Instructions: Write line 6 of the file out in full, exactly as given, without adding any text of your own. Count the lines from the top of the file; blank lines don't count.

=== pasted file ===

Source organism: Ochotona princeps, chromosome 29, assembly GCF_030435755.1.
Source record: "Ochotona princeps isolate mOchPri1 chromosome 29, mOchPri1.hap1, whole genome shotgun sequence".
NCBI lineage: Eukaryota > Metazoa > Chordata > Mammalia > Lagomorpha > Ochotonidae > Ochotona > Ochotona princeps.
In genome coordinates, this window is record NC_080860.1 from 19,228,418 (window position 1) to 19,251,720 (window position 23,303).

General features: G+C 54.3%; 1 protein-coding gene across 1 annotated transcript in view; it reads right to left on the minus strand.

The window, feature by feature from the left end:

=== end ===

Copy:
The window, feature by feature from the left end: